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The Gender Debate

As women advance in the workplace, are men falling behind?

There's a lot of talk these days about how women can't "get ahead," but what if, amidst all the hand wringing, women are quietly doing just that?

Journalist Hanna Rosin argues in her book, The End of Men, (and in her article of the same name), that we are seeing the end of male dominance in the workplace, as well as in society in general. She shares some convincing statistics on women's advancement in the workplace at all economic levels:

  • Women are more likely than men to gain college and advanced degrees.
  • Women dominate 13 of the 15 job categories projected to grow the most over the next decade.
  • Women hold 51.4 percent of managerial and professional jobs. They make up 54 percent of all accountants and hold about half of all banking and insurance jobs. About a third of America's physicians are women, as are 45 percent of associates in law firms—and both those percentages are rising fast.
  • Female CEOs, while still relatively rare, out-earned their male counterparts by an average of 43 percent in 2009, and received bigger raises.

But the story doesn't stop with economic advancement. As women have made gains, Rosin argues, men are falling by the wayside, or even getting kicked to the curb. Rosin profiles a frustrated "support group" for working class men as they struggle to understand their new role in a world where women have taken over as the primary wage earners. She also takes a look at college admissions, where even elite universities struggle to maintain an "appropriate gender balance," not needing to boost the ranks of qualified women, but of qualified men.

That's a serious problem for women hoping to get married some day . . . or for any woman hoping to see her sons, brothers, or friends become confident, capable, and well-respected men.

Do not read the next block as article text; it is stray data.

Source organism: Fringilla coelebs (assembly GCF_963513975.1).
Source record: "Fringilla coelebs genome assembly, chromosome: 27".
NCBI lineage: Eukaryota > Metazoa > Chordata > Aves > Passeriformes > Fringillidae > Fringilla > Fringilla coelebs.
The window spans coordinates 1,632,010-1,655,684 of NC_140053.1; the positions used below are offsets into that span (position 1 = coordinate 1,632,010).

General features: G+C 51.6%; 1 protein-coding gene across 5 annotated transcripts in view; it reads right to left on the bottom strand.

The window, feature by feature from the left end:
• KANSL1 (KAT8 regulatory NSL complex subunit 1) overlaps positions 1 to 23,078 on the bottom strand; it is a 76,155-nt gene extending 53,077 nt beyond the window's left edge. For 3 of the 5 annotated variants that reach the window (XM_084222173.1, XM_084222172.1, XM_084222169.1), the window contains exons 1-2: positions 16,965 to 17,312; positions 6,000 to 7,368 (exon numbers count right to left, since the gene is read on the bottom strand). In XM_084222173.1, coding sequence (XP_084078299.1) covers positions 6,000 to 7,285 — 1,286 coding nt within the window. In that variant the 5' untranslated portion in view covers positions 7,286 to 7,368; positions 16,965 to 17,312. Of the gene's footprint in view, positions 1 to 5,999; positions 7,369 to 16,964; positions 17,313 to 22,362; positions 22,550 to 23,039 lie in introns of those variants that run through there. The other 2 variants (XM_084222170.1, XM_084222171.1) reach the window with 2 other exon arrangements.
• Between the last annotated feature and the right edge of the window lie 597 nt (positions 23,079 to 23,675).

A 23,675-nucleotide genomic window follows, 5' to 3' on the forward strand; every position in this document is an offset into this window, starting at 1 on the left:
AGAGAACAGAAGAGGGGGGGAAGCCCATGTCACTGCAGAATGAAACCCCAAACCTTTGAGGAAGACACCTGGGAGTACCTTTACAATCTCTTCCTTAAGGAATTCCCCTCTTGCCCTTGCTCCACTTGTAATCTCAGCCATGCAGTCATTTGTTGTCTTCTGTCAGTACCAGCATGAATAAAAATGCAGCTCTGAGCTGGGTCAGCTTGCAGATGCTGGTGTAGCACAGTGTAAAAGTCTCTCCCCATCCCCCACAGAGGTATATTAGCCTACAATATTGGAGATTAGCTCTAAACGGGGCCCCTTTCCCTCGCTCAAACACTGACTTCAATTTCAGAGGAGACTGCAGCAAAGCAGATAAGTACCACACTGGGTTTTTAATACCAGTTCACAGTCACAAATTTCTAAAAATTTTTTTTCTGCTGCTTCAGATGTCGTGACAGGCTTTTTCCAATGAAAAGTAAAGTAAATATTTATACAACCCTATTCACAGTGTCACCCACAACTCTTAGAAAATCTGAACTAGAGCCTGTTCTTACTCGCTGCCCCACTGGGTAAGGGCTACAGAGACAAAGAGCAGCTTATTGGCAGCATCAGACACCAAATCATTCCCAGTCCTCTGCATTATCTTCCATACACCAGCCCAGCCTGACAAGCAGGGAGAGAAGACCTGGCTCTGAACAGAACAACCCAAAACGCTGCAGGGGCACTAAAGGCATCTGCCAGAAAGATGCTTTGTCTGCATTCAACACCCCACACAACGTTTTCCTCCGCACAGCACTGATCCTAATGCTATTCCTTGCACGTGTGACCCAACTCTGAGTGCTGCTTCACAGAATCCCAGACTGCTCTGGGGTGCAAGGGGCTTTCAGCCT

Modern American pop culture is also a contributor, as it tends to reflect an image of men as either happily unambitious or hopelessly incompetent. In Rosin's "The End of Men" article published in The Atlantic, she sites movies Knocked Up, The 40-Year-Old Virgin, and Greenberg as examples where men are casted as "often-unemployed, romantically challenged losers" who can't figure out how to be men.

Overall, Rosin's perspective is very optimistic about the future of women in the workplace, but she paints a pretty dismal picture of the trajectory of men. That's a serious problem for women hoping to get married some day . . . or for any woman hoping to see her sons, brothers, or friends become confident, capable, and well-respected men.

To my dismay, it seems that many of the women (young women especially) interviewed in Rosin's article seemed eager not just to advance women, but to denigrate men. As the wife of a good man and mother of both boys and girls, I want the best for my husband and sons, as well as my daughters. I don't want them to think of each other or their peers as people they need to put down in order to succeed. Women can get to the top without stepping on men to get there.

Wouldn't it be wonderful if smart men and women felt empowered to use the gifts that God has given them, leveraging them to the max in the marketplace? If that happened, our culture and marketplace would change, and we would have capable women and men in leadership positions focused on serving from a Kingdom perspective.

Women don't need "the end of men." What we need is to see the best of men and the best of women working together and spurring each other on.

Sign up for TCW's free e-newsletter Lifework with Diane Paddison for exploring God's purpose for women in their career and calling as a means to influence culture and community.

Read more articles that highlight writing by Christian women at ChristianityToday.com/Women

Diane Paddison

Diane Paddison is a business professional and founder of 4wordwomen.org, local groups of professional working women committed to faith, family, work, and each other.

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